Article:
In reality, becoming an adult is a process, and even then, people can resort to childish behaviour (or worse), when the going gets rough. The idea of life stages used to be popular, such as those of Erik Erikson, and I would think there’s more truth to that than the idea of adulthood coming at a particular point in a person’s life. I see this concept of life cycle development as relevant to a person’s sexual development also, as people’s sexual needs and desires change as they grow up, perhaps gain a partner, grow more mature, and grow into old age.

As for female students having sex with their profs, many are young, and most likely either na├»ve or too knowledgeable about their sexual power to be involved with immature profs. For a year or two, as an undergrad in the early 90s, I was a member of Barry Dank’s asc-l discussion list, on this topic of profs, students, and sexual relations. It ended badly when it came to light that my views and experiences were not the same as theirs. Rather than discuss the topic as having victims on both sides – profs being falsely accused and female students subjected to unwanted advances and being punished for not conforming, I finally realized only one side mattered for the Dank group.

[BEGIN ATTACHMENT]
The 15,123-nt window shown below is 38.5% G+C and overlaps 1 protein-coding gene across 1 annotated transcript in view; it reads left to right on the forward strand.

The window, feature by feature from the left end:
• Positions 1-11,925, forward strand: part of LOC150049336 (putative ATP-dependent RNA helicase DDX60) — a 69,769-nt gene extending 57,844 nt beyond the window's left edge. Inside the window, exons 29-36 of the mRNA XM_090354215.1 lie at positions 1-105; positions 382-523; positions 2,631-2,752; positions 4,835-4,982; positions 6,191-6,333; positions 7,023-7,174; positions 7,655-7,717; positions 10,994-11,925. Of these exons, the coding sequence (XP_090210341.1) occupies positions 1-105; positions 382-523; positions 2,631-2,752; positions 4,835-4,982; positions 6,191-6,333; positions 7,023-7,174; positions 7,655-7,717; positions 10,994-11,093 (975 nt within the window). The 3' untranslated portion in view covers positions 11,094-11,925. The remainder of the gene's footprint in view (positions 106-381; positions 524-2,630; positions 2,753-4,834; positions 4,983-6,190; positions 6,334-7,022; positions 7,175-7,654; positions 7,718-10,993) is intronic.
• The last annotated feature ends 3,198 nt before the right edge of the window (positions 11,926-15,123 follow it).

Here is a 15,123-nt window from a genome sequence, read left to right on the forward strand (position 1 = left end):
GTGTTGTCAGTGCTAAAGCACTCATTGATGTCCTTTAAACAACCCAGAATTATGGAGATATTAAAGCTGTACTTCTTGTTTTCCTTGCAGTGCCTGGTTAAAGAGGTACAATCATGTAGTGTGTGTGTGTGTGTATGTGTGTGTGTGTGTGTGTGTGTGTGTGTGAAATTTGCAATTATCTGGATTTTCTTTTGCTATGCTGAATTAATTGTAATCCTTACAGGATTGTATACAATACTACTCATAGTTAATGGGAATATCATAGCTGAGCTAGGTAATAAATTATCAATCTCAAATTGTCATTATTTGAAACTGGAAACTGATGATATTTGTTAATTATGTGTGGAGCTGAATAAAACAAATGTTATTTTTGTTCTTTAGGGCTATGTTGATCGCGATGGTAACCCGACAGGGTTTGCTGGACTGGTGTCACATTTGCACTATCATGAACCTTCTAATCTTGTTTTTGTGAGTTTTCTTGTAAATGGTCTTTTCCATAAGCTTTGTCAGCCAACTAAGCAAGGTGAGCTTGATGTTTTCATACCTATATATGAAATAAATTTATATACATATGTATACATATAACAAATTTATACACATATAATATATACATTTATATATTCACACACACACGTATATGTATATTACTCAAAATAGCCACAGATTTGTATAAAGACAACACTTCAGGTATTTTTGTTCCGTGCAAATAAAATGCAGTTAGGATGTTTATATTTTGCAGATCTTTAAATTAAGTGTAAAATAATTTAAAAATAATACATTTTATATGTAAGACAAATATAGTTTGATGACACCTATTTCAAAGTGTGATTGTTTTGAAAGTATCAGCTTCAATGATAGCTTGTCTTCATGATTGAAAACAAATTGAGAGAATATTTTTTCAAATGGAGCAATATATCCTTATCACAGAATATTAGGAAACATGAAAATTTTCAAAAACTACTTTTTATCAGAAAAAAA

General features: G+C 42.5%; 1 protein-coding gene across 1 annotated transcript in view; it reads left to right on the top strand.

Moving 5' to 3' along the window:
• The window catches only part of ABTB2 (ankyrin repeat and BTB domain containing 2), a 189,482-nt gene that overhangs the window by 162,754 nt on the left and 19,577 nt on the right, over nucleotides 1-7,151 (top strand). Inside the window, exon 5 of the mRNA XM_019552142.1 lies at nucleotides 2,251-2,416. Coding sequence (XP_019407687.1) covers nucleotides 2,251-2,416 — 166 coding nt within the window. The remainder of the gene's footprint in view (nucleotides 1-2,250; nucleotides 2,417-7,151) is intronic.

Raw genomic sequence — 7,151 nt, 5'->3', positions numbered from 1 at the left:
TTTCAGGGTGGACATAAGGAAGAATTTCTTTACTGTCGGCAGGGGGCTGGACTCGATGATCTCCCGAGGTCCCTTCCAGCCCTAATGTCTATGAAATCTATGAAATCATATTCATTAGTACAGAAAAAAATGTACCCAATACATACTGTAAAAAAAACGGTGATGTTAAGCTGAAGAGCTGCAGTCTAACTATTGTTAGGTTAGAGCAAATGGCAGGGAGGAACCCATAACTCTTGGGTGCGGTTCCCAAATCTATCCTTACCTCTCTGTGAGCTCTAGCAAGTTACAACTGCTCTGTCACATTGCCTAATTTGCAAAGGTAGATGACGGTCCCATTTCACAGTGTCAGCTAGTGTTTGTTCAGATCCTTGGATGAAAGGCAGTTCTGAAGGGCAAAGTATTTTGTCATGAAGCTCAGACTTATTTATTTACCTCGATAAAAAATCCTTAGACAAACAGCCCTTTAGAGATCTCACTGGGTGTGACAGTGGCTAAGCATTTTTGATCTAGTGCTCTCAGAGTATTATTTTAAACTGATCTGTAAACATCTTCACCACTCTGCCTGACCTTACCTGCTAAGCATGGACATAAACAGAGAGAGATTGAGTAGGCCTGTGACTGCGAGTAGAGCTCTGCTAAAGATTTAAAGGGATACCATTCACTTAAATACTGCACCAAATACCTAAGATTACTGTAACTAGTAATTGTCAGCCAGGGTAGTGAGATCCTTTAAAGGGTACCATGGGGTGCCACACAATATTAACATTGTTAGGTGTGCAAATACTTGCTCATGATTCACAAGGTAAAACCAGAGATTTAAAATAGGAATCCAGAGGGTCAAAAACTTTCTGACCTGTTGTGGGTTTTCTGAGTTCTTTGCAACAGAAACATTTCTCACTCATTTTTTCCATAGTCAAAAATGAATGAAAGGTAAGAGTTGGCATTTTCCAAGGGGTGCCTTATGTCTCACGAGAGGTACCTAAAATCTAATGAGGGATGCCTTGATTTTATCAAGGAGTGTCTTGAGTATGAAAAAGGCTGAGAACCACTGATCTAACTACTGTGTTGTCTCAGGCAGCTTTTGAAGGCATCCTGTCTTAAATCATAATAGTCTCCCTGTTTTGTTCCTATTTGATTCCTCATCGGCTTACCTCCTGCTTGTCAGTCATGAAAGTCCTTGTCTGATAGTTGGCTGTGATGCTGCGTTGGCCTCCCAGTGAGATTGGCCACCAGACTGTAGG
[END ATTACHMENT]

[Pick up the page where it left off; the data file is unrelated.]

Four of the articles below (from the US) are meant to be read in order. The Hugo Schwyzer and Barry Dank conversation took place via both their websites, starting with
1) Schwyzer’s ‘How do you desexualize that?’ to
2) Dank’s ‘Crushing student crushes,’ to
3) Schwyzer’s ‘Overselling agency’ and back again to
4) Dank’s ‘Response to Hugo Schwyzer (on Overselling agency).’